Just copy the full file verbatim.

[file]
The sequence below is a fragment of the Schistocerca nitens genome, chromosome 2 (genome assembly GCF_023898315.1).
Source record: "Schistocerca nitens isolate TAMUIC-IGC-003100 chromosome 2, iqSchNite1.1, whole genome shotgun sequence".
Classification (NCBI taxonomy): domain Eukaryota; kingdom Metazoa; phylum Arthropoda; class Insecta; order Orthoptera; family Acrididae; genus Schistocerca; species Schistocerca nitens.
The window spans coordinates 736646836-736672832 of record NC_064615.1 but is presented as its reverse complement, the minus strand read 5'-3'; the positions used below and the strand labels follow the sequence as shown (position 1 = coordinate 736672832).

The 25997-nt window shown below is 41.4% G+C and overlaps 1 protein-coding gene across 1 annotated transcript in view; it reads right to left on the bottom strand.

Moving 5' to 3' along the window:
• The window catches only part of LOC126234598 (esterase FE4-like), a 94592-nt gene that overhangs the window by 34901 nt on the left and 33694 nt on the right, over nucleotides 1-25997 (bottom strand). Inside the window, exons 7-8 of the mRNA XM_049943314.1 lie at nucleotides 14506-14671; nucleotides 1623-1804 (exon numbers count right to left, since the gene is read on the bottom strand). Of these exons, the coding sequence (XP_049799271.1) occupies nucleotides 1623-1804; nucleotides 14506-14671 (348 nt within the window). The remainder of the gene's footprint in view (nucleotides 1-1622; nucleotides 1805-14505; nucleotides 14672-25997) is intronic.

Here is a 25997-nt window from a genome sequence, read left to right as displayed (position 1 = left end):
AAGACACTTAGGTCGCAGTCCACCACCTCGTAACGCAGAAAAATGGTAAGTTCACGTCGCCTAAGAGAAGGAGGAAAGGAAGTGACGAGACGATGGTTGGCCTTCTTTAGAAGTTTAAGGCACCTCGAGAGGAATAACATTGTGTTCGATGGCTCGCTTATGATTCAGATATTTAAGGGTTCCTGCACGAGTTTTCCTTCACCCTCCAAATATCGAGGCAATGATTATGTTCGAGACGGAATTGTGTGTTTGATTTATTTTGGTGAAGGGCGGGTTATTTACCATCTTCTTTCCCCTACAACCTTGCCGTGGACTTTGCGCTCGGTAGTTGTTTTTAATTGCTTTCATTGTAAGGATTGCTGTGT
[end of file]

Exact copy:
The sequence below is a fragment of the Schistocerca nitens genome, chromosome 2 (genome assembly GCF_023898315.1).
Source record: "Schistocerca nitens isolate TAMUIC-IGC-003100 chromosome 2, iqSchNite1.1, whole genome shotgun sequence".
Classification (NCBI taxonomy): domain Eukaryota; kingdom Metazoa; phylum Arthropoda; class Insecta; order Orthoptera; family Acrididae; genus Schistocerca; species Schistocerca nitens.
The window spans coordinates 736646836-736672832 of record NC_064615.1 but is presented as its reverse complement, the minus strand read 5'-3'; the positions used below and the strand labels follow the sequence as shown (position 1 = coordinate 736672832).

The 25997-nt window shown below is 41.4% G+C and overlaps 1 protein-coding gene across 1 annotated transcript in view; it reads right to left on the bottom strand.

Moving 5' to 3' along the window:
• The window catches only part of LOC126234598 (esterase FE4-like), a 94592-nt gene that overhangs the window by 34901 nt on the left and 33694 nt on the right, over nucleotides 1-25997 (bottom strand). Inside the window, exons 7-8 of the mRNA XM_049943314.1 lie at nucleotides 14506-14671; nucleotides 1623-1804 (exon numbers count right to left, since the gene is read on the bottom strand). Of these exons, the coding sequence (XP_049799271.1) occupies nucleotides 1623-1804; nucleotides 14506-14671 (348 nt within the window). The remainder of the gene's footprint in view (nucleotides 1-1622; nucleotides 1805-14505; nucleotides 14672-25997) is intronic.

Here is a 25997-nt window from a genome sequence, read left to right as displayed (position 1 = left end):
AAGACACTTAGGTCGCAGTCCACCACCTCGTAACGCAGAAAAATGGTAAGTTCACGTCGCCTAAGAGAAGGAGGAAAGGAAGTGACGAGACGATGGTTGGCCTTCTTTAGAAGTTTAAGGCACCTCGAGAGGAATAACATTGTGTTCGATGGCTCGCTTATGATTCAGATATTTAAGGGTTCCTGCACGAGTTTTCCTTCACCCTCCAAATATCGAGGCAATGATTATGTTCGAGACGGAATTGTGTGTTTGATTTATTTTGGTGAAGGGCGGGTTATTTACCATCTTCTTTCCCCTACAACCTTGCCGTGGACTTTGCGCTCGGTAGTTGTTTTTAATTGCTTTCATTGTAAGGATTGCTGTGT